Entertainment

Millennial country music stars Maddie and Tae to play all-ages show at IP

COURTESY IP CASINO RESORTMaddie Marlow and Taylor Dye are the country duo Maddie and Tae. They will be performing songs from their debut album 'Start Here' on Sunday night at the IP Casino Resort.
COURTESY IP CASINO RESORTMaddie Marlow and Taylor Dye are the country duo Maddie and Tae. They will be performing songs from their debut album 'Start Here' on Sunday night at the IP Casino Resort.

Madison Marlow and Taylor Dye have accomplished some big things. The accomplishments include winning the CMA Video of the Year award and a number-one single on the Billboard Country Music charts, as well as nominations at the ACMs and the Disney Music Awards. It's not a bad resume for Marlow and Dye, who accomplished all of this before turning 21, which they both will do later this year.

Marlow and Dye are the popular millennial country duo Maddie and Tae, who will perform songs from their debut album "Start Here" on Sunday at the IP Casino Resort. The show is an all-ages show.

"We're so excited about doing a headlining show in Biloxi, and it's our first time to play down there," Dye said. "I hope everyone comes and hangs out -- that will be cool."

Not girls in a country song

The singer-songwriters are responsible for writing and performing the number-one hit "Girl in a Country Song," a response to the sometimes sexist nature of "bro country," the male-dominated country scene where the songs are often about beer, trucks and the objectification of women, particularly in the videos to the songs.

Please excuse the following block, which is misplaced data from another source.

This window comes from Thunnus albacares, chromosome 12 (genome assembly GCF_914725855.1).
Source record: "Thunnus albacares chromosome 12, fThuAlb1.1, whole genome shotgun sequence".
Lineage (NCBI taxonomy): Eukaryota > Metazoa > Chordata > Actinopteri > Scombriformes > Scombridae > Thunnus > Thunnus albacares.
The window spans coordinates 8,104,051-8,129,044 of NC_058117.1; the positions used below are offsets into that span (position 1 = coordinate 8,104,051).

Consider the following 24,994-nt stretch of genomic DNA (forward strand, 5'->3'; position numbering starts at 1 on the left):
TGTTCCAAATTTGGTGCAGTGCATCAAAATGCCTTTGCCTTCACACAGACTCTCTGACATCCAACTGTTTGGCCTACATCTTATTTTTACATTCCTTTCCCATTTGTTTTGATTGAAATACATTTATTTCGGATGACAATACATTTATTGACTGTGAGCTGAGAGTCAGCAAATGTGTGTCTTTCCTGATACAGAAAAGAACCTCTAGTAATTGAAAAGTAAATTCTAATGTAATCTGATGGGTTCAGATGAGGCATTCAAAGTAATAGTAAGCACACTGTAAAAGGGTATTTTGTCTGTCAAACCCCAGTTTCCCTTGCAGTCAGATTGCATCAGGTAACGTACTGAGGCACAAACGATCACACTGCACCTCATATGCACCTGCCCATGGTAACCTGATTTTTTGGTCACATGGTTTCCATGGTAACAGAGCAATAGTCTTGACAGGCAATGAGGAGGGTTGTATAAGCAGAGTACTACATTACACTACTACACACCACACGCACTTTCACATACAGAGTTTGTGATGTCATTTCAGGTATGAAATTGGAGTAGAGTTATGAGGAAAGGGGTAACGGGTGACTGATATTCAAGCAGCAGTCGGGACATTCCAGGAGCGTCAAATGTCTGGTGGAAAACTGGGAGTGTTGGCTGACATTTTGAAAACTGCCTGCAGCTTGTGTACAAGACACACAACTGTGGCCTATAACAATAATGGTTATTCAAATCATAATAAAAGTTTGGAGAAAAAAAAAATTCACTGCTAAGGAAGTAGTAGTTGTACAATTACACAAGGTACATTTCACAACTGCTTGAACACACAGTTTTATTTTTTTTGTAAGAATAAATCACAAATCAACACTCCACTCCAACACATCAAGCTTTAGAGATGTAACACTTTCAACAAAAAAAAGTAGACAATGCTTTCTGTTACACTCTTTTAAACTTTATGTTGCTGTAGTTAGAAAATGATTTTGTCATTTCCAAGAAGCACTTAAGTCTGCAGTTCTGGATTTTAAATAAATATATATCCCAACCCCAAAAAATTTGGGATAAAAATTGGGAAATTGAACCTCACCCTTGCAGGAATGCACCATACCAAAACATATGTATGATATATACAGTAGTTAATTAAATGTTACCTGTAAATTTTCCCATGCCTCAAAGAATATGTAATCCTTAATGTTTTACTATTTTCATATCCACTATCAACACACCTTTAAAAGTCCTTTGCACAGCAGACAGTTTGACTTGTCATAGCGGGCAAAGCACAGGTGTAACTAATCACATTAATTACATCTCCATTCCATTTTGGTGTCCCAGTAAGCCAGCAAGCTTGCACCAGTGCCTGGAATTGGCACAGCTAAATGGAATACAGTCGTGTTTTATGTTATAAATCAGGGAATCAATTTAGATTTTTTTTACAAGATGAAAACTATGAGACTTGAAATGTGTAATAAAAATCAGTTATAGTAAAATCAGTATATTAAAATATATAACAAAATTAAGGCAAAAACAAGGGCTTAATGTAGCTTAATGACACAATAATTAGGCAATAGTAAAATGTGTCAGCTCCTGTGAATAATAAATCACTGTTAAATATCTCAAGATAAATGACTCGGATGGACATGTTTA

"When we wrote that, it was a whole three months of Tae and I, not necessarily complaining, but we would turn on the radio and there would be a line in a song objectifying women so badly that we thought, 'What is going on with how women are projected in country music these days?'" Marlow said. "We kept (talking) about it and we would (write) another song and we would love the artist but the song would be so weird to women."

Marlow said they wrote the songs on St. Patrick's Day in 2014.

"When we first came out, everyone said it was a feminist anthem and we were kind of scared of the word feminist because we weren't familiar with it," Marlow said. "But a feminist is just someone who believes in equal rights for women, and we are totally down with that, and we're very proud of the song -- and we're so humbled by all of the people that tell us that they could relate to it."

Support from Lambert

Dye said the song was a big hit among their friends in the industry.

"We have a lot of female friends in the industry and a lot of them said they loved it," Dye said. "Miranda (Lambert) said she loved it and Carrie (Underwood) said she loved it -- just to hear that from those women who have been doing this for a long time was really inspiring to us. It's really exciting for us to be in an industry where women lift each other up instead of tearing one another down."

Marlow said they are big fans of Lambert.

"We have every record Miranda Lambert made and we recently shared a dressing room with her and she came up and said, 'I just love what y'all are doing.' I was like, 'Oh my gosh. One of my favorite singers is talking to me as a friend and that's insane."

The next step

Maddie and Tae are currently writing the follow-up to "Start Here."

"Our main focus right now is the second album," Dye said. "We really trying to hone it in and we're pretty confident we have about half of it written -- it's a really cool record."

Dye said the new songs are about life in their early 20s.

"It's all about figuring out who you are and what you are about," she said. "It's a cool theme that goes throughout the album because that's the theme of our lives right now."

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